Thursday, 10 October 2013

ASUU denies hijack of strike by govt opponents

THE Academic Staff Union of Universities (ASUU) yesterday said it was wrong for the Federal Government to claim that opponents of the government have hijacked its industrial action.

Meanwhile, there are signals that whenever the ASUU strike comes to an end, a fresh crisis may erupt at the University of Nigeria, Nsukka (UNN) as the Joint Action Committee on Trade Unions of the university yesterday threatened to shut down the institution as soon as academic activities resume.

ASUU has dashed all hope for a quick resumption of academic activities in public universities, as it vowed not to succumb to attempt by the Federal Government to blackmail it to calling off the over three months industrial action.

The union’s chairman in the University of Port Harcourt, Prof. Antonia Okerengwo, told journalists yesterday in Port Harcourt that the Federal Government has been economical with the details of the reasons Nigerian public university teachers have been on strike in the last three months and that it is wrong to use ASUU to fight a political war.

Okerengwo said it was rather wrong for President Goodluck Jonathan to claim that those with political vendetta against the government have hijacked ASUU’s struggle, adding that it was sad that the government has allegedly decided to reduce the struggle to politicking.

“When I listened to the president saying that, I sent a message to somebody and said it is the government that is being political, we know our politicians, once something is not going their way, they explain it to mean their enemies are using it for political reasons, is this the first time ASUU is going on strike? We have been on strike for the same issues all along. Did we also play politics during Babangida’s time, during the military era in 1992 when we went on strike? Did we also play politics when Abacha was head of state and we went on strike, was it also political?” she stated.

She spoke as the National Union of Electricity Employees (NUEE) gave the Federal Government one week to settle its differences with ASUU or face the mother of all strikes that may cripple the country if nothing is done.

Also, ASUU has warned the authorities of the University of Ilorin not to share the N986.7 million earned allowance disbursed to it by the Federal Government until the ongoing strike is over.

Zonal Coordinator of ASUU, Dr. Ayan Adeleke, told reporters in Ibadan that the union chairman in UNILORIN, Dr. Taiwo Oloruntoba-Oju had already conveyed the position of the university teachers to the institution’s management, warning that universities should not betray the struggle by disbursing the earned allowances until the struggle is over.

It was gathered that workers in the University of Ilorin early yesterday engaged themselves and the university management over modalities for sharing of the institution’s share of the N30 billion disbursed to the universities by the Federal Government.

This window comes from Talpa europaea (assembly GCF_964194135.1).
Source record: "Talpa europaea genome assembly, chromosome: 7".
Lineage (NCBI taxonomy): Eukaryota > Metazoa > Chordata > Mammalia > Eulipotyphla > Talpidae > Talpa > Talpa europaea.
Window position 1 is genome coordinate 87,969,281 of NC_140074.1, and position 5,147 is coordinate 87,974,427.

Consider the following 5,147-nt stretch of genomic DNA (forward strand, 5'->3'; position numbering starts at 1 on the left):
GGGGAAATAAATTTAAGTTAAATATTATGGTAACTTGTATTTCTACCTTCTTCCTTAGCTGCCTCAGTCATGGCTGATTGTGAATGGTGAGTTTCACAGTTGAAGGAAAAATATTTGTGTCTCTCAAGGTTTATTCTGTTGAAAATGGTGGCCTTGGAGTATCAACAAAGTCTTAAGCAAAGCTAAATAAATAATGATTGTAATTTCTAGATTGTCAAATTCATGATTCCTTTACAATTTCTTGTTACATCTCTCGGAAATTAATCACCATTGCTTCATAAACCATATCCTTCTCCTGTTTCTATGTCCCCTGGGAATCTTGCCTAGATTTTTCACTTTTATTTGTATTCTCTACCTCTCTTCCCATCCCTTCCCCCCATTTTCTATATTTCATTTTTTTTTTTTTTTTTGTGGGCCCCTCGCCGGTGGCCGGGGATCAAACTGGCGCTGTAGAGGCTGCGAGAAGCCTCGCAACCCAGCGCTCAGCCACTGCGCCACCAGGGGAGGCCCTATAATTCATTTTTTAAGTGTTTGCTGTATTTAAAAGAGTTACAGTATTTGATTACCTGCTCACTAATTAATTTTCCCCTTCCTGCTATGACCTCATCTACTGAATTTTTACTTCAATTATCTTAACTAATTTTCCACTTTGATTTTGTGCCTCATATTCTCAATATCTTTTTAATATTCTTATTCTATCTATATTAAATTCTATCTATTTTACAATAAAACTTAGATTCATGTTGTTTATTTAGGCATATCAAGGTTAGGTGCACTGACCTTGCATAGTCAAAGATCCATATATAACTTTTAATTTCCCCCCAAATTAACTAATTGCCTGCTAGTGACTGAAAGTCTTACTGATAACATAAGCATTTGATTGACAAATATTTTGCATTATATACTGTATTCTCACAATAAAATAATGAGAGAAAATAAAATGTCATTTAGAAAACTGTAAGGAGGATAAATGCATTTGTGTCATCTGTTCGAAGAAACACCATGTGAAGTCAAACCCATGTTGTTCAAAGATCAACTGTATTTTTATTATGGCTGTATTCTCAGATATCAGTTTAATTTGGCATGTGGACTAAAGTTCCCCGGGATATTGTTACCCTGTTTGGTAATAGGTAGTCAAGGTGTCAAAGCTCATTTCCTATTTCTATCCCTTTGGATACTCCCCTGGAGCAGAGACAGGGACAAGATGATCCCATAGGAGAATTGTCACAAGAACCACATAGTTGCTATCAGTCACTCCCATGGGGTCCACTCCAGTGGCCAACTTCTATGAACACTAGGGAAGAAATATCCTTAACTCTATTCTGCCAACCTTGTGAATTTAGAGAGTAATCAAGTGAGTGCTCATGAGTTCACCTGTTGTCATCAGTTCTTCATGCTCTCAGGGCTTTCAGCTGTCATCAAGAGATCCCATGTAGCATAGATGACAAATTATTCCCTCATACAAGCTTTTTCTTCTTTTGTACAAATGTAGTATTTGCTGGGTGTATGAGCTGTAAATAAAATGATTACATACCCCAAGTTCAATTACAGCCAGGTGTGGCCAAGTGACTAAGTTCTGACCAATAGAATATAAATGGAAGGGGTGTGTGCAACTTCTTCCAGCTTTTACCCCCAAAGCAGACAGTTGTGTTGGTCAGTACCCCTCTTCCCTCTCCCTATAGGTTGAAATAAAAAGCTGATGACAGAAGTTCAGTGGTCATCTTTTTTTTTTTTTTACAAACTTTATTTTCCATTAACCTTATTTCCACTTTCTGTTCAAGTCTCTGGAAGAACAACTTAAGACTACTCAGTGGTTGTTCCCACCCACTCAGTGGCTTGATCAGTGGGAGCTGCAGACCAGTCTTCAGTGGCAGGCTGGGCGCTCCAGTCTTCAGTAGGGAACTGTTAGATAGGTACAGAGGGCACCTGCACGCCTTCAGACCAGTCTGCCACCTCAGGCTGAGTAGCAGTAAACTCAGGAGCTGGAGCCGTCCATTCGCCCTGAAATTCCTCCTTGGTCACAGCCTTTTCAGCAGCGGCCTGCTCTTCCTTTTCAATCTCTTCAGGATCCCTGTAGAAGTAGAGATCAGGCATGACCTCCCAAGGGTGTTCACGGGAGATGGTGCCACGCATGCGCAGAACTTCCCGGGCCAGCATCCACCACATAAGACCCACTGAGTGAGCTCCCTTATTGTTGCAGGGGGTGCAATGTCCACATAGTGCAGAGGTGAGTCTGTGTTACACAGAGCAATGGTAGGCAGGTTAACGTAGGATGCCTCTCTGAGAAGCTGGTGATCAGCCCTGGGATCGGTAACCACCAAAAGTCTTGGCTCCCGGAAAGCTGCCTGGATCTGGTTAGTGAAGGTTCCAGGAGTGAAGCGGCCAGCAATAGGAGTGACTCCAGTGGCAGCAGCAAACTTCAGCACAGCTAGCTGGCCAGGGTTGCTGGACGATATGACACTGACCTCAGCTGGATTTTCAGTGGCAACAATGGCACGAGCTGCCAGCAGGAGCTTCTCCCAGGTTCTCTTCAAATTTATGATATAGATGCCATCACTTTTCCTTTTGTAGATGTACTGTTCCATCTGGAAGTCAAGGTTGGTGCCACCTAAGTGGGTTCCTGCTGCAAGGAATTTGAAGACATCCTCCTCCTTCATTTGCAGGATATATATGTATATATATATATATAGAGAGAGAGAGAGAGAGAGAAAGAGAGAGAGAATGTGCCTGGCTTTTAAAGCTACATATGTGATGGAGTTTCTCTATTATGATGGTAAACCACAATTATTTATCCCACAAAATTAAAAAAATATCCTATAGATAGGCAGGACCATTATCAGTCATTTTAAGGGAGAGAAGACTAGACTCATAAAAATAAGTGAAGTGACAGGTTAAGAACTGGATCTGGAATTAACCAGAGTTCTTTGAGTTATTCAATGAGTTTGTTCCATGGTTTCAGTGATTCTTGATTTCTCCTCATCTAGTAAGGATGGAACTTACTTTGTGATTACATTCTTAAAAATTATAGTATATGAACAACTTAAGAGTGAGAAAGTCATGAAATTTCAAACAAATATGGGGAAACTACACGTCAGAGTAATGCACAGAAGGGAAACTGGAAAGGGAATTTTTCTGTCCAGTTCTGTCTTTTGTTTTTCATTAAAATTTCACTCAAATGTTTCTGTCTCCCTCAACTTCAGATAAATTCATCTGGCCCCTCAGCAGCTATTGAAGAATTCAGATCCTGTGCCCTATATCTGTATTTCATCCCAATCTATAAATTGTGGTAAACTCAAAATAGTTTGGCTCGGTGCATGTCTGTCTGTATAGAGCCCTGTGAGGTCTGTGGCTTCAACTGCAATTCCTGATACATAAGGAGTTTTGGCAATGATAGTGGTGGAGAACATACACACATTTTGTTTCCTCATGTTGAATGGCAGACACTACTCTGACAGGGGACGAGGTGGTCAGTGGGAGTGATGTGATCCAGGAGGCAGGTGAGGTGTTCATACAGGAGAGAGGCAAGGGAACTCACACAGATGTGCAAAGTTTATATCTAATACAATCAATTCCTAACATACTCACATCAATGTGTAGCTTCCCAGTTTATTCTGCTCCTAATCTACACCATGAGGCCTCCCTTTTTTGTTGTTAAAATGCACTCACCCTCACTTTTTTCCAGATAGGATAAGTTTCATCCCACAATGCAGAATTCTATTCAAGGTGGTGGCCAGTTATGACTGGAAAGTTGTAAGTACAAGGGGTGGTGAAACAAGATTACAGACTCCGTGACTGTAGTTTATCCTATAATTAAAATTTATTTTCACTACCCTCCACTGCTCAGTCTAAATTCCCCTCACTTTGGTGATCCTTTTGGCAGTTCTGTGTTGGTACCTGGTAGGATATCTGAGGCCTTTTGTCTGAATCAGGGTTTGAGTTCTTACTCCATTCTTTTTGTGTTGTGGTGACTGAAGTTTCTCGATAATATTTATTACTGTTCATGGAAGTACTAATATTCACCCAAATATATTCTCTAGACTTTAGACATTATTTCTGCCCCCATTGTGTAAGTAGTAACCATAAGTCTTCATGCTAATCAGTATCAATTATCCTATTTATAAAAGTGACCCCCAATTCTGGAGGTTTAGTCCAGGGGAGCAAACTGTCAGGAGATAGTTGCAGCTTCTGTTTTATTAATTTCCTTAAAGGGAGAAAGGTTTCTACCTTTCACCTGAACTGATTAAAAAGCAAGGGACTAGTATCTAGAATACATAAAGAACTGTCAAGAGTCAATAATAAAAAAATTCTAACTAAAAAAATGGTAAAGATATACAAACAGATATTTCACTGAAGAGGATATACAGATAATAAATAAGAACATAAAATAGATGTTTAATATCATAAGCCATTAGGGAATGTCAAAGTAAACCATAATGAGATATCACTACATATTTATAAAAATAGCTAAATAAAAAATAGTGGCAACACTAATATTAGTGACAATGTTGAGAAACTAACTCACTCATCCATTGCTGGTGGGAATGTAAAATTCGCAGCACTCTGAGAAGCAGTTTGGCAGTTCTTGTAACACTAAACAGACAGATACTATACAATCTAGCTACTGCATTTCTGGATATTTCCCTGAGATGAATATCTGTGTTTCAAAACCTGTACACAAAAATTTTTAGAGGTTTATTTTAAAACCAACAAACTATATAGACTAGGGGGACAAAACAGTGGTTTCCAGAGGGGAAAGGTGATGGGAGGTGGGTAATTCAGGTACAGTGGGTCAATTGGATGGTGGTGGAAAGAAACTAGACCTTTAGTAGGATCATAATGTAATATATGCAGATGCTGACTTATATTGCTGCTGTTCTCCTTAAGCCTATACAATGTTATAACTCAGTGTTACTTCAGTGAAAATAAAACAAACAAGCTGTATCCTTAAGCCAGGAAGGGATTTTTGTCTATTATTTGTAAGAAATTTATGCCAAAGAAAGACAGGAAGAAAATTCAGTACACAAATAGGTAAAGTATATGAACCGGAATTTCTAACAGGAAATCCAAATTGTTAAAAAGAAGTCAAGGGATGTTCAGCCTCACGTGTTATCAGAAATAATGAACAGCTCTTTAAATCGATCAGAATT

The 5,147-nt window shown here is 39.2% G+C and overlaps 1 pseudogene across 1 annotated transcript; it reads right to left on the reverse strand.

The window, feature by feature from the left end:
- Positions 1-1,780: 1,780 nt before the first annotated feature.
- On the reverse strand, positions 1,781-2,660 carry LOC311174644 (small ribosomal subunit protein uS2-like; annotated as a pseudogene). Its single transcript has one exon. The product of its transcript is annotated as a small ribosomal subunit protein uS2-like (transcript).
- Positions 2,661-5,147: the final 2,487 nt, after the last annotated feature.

Dr. Adeleke, who faulted the Professor Wahab Egbewole faction of the union in UNILORIN, reminded that the National Industrial Court had declared the group illegal.

University of Ibadan ASUU Chairman, Dr. Segun Ajiboye, said, “it is the height of immorality for these fellows in Ilorin to be squabbling over the proceeds of a struggle that they did not participate in”, adding that the union is committed to full revitalization of the public university system and not the peanut of earned allowances.

Speaking during a training workshop organized for labour leaders of the union in Enugu, General Secretary of the National Union of Electricity Employees (NUEE), Comrade Joe Ajaero said the union would align with others across the country to embark on a solidarity strike with ASUU if the impasse persists.

In University of Nigeria, Nsukka, the ASUU and NASU at a press conference said the plan to shut down the institution has become necessary following alleged ongoing corruption, looting and flagrant abuse of office by the Vice Chancellor, Prof. Barth Okolo.

The two unions alleged that Okolo had run the institution since he assumed office without a budget.    They called on the Federal Government to constitute a judicial commission of enquiry to investigate the activities of the vice chancellor and the immediate past council of the school with a view to sanitizing the system.

When contacted, Okolo said the issues raised by the unions were “instigated” and calculated at tarnishing his achievements in office, adding that they had no relationship with the goings on in the school.

Okolo, who would not want to respond pointedly to the issues raised by the unions added: “The type of growth that has happened in the UNN presently has never happened anywhere since the inception of the institution. It is being testified everywhere and I am yet to believe that it is all the members of the unions that addressed the press conference.”

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